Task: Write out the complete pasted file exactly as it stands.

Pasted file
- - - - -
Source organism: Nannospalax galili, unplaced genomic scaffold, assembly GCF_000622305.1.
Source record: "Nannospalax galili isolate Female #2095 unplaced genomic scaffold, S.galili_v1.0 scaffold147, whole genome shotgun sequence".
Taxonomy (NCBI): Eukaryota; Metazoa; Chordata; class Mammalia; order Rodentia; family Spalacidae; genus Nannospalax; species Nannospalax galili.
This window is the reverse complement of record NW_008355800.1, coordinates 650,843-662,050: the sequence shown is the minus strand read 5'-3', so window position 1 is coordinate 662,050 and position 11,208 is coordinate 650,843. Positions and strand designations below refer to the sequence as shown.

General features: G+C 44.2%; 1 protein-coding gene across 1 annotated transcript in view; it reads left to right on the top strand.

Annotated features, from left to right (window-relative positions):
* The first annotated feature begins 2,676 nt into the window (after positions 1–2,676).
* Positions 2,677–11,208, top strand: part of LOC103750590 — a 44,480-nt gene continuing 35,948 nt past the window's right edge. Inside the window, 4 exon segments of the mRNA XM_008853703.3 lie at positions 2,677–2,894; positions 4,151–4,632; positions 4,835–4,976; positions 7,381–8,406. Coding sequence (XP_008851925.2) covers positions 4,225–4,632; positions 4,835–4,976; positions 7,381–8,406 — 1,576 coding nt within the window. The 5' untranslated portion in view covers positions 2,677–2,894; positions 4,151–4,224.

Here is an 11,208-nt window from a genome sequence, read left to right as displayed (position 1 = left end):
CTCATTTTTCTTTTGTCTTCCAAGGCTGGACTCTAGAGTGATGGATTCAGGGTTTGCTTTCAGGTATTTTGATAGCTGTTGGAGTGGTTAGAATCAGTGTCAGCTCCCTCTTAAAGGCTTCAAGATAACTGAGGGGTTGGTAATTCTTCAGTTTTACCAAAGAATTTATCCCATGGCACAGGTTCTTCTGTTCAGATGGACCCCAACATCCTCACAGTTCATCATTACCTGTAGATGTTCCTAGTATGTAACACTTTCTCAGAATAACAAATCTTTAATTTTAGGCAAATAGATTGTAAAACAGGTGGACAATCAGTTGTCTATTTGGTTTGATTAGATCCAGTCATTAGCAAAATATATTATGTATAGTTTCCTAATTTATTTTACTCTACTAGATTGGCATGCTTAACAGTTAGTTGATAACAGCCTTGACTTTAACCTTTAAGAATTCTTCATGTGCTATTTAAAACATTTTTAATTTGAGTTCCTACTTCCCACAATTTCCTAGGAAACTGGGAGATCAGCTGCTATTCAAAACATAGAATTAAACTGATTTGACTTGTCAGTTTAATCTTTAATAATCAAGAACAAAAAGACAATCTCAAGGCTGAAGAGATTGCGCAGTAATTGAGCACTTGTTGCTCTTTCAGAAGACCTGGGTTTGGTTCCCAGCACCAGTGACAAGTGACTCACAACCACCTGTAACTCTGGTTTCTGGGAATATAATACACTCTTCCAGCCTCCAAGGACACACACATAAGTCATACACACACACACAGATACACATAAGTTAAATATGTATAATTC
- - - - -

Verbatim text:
Source organism: Nannospalax galili, unplaced genomic scaffold, assembly GCF_000622305.1.
Source record: "Nannospalax galili isolate Female #2095 unplaced genomic scaffold, S.galili_v1.0 scaffold147, whole genome shotgun sequence".
Taxonomy (NCBI): Eukaryota; Metazoa; Chordata; class Mammalia; order Rodentia; family Spalacidae; genus Nannospalax; species Nannospalax galili.
This window is the reverse complement of record NW_008355800.1, coordinates 650,843-662,050: the sequence shown is the minus strand read 5'-3', so window position 1 is coordinate 662,050 and position 11,208 is coordinate 650,843. Positions and strand designations below refer to the sequence as shown.

General features: G+C 44.2%; 1 protein-coding gene across 1 annotated transcript in view; it reads left to right on the top strand.

Annotated features, from left to right (window-relative positions):
* The first annotated feature begins 2,676 nt into the window (after positions 1–2,676).
* Positions 2,677–11,208, top strand: part of LOC103750590 — a 44,480-nt gene continuing 35,948 nt past the window's right edge. Inside the window, 4 exon segments of the mRNA XM_008853703.3 lie at positions 2,677–2,894; positions 4,151–4,632; positions 4,835–4,976; positions 7,381–8,406. Coding sequence (XP_008851925.2) covers positions 4,225–4,632; positions 4,835–4,976; positions 7,381–8,406 — 1,576 coding nt within the window. The 5' untranslated portion in view covers positions 2,677–2,894; positions 4,151–4,224.

Here is an 11,208-nt window from a genome sequence, read left to right as displayed (position 1 = left end):
CTCATTTTTCTTTTGTCTTCCAAGGCTGGACTCTAGAGTGATGGATTCAGGGTTTGCTTTCAGGTATTTTGATAGCTGTTGGAGTGGTTAGAATCAGTGTCAGCTCCCTCTTAAAGGCTTCAAGATAACTGAGGGGTTGGTAATTCTTCAGTTTTACCAAAGAATTTATCCCATGGCACAGGTTCTTCTGTTCAGATGGACCCCAACATCCTCACAGTTCATCATTACCTGTAGATGTTCCTAGTATGTAACACTTTCTCAGAATAACAAATCTTTAATTTTAGGCAAATAGATTGTAAAACAGGTGGACAATCAGTTGTCTATTTGGTTTGATTAGATCCAGTCATTAGCAAAATATATTATGTATAGTTTCCTAATTTATTTTACTCTACTAGATTGGCATGCTTAACAGTTAGTTGATAACAGCCTTGACTTTAACCTTTAAGAATTCTTCATGTGCTATTTAAAACATTTTTAATTTGAGTTCCTACTTCCCACAATTTCCTAGGAAACTGGGAGATCAGCTGCTATTCAAAACATAGAATTAAACTGATTTGACTTGTCAGTTTAATCTTTAATAATCAAGAACAAAAAGACAATCTCAAGGCTGAAGAGATTGCGCAGTAATTGAGCACTTGTTGCTCTTTCAGAAGACCTGGGTTTGGTTCCCAGCACCAGTGACAAGTGACTCACAACCACCTGTAACTCTGGTTTCTGGGAATATAATACACTCTTCCAGCCTCCAAGGACACACACATAAGTCATACACACACACACAGATACACATAAGTTAAATATGTATAATTC